Activists show support for San Diego law to stop flavored tobacco sales

Teenage boy smoking an electronic cigarette
A teenager secretly smoking an electronic cigarette. Photo via Pixabay

Anti-tobacco and vaping activists joined council members Jen Campbell and Marni von Wilpert on Thursday to show their support for ending the sale of flavored tobacco in San Diego.

A local ordinance prohibiting such sales, the SAAFE Act, is set to go before the San Diego City Council on April 25.

In a statement, Council member Marni von Wilpert accused the tobacco and vaping industry of targeting and addicting “a new generation of children to tobacco and nicotine products” by using “candy flavors to attract young children and make them think they are smoking something. safer than traditional cigarettes.

“We must act now to hold Big Tobacco accountable and to protect the health and safety of our young people,” she said.

The latest data shows that more than 2 million children used e-cigarettes last year, according to the 2021 National Youth Tobacco Survey, and 85% of them use flavored tobacco products. Locally, it is estimated that one in four high school students in San Diego uses e-cigarettes.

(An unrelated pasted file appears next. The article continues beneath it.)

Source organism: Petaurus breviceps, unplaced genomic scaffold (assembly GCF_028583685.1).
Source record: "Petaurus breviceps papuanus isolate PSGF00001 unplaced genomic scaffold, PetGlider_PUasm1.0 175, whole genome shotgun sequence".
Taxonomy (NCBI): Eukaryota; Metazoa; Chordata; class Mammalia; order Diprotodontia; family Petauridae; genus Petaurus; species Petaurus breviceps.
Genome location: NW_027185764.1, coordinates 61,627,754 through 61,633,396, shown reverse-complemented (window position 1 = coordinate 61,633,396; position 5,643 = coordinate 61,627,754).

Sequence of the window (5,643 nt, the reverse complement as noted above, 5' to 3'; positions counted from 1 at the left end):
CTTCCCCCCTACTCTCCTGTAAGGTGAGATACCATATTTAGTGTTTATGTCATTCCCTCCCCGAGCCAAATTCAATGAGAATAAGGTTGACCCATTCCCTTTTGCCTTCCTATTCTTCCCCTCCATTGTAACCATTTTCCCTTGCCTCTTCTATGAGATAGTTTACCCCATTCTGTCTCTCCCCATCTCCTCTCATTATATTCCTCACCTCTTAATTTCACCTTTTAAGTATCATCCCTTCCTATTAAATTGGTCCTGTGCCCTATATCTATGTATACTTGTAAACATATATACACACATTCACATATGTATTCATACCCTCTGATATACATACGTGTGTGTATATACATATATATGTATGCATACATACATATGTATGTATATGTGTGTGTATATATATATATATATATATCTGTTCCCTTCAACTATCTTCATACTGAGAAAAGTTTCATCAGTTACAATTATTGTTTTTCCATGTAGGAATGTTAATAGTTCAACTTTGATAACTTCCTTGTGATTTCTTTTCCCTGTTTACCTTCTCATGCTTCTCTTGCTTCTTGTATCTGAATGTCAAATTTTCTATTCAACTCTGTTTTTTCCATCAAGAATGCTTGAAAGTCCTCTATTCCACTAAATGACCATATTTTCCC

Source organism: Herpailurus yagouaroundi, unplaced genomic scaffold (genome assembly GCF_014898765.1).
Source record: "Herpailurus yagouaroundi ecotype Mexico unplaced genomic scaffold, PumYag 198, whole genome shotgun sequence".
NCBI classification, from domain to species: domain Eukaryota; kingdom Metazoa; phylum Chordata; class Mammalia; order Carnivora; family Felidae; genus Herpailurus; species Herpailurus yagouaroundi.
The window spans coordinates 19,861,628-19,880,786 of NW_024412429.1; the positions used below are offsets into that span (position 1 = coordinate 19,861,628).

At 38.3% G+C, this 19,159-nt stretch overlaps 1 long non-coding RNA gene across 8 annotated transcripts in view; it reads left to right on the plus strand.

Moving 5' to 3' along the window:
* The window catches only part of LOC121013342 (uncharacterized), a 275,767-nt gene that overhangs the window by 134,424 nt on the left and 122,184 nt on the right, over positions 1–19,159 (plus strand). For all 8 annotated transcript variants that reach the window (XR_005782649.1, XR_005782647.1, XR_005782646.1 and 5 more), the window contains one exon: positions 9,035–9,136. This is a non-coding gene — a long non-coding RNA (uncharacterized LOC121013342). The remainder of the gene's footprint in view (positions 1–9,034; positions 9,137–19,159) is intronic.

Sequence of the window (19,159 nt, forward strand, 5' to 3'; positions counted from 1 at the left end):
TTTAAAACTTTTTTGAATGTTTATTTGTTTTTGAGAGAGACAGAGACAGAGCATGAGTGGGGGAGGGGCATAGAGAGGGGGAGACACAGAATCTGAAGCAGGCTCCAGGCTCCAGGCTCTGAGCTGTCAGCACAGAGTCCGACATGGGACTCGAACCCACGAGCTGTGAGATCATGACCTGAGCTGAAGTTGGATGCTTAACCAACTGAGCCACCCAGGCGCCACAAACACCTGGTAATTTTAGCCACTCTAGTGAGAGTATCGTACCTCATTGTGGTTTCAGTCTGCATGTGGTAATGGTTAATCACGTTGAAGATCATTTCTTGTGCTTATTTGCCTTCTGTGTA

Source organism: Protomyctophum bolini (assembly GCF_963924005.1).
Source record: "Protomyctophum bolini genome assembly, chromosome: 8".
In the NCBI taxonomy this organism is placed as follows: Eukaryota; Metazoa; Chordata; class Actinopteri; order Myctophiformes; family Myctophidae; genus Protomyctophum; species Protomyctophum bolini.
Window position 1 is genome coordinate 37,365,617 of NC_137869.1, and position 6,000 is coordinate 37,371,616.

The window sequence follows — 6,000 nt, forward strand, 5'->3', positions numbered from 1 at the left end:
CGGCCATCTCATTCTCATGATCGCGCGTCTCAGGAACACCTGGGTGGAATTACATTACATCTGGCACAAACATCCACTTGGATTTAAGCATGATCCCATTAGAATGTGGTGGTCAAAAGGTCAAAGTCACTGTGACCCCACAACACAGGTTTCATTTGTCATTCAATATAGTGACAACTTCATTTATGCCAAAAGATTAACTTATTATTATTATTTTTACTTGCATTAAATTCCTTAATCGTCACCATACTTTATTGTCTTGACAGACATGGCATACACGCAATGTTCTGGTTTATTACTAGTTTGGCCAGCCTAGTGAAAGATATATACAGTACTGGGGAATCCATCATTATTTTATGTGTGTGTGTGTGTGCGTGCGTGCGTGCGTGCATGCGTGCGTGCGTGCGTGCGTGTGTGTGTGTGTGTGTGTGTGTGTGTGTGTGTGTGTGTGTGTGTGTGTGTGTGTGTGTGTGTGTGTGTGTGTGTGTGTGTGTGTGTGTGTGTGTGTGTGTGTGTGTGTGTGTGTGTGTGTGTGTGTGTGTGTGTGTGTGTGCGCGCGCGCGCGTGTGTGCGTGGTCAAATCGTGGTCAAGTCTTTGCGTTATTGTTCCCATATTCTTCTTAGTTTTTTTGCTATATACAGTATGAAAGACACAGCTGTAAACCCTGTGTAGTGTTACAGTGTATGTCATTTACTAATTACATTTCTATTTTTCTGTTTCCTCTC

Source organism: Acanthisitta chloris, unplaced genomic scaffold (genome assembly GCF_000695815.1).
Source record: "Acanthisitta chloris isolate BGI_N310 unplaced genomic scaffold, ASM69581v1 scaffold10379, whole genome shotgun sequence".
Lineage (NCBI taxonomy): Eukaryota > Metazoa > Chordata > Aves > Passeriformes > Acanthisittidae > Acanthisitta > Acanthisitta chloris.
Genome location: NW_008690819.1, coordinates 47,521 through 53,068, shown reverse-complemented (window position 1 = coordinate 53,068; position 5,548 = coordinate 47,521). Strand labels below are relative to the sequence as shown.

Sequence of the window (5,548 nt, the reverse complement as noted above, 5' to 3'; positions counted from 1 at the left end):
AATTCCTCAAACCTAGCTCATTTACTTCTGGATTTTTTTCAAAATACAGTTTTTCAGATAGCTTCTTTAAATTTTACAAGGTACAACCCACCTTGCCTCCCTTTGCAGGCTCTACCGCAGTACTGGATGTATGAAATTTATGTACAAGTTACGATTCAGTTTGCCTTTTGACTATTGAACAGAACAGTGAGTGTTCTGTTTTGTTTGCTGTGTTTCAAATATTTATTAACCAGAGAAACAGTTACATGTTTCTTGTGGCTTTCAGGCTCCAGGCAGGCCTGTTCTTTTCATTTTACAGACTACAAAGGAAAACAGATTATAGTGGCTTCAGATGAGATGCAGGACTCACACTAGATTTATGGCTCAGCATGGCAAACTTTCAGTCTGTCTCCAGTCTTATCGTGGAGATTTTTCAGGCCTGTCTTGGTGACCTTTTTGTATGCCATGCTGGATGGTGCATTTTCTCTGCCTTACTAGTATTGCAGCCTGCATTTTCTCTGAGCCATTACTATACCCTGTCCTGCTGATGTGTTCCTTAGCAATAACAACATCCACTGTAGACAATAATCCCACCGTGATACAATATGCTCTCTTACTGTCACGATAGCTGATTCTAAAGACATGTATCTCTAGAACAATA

“Our lives and the health of our children are at stake. Now is the time to act,” said Council Member Jen Campbell.

A local coalition, San Diegans vs. Big Tobacco, is behind the push for the city’s ban. Members include the American Heart Association, American Lung Association, American Cancer Society Cancer Action Network, as well as parent, physician and youth advocacy groups.

“All members of the San Diego City Council have the opportunity to make a critical decision that will improve the health and future of the city and its residents in the name of public health, equity and social justice” , said Aida Castaneda, deputy director of the coalition.

San Diego is one of the largest cities in California without a prescription ending the sale of flavored tobacco products. More than 100 cities and counties in California, including San Francisco, San Jose, Santa Ana and Long Beach, are cracking down on the sale of these products.

California acted in 2020 to end the sale of flavored tobacco products, but that law is pending. The tobacco industry spent $20 million trying to overthrow him via a referendum in November 2022.


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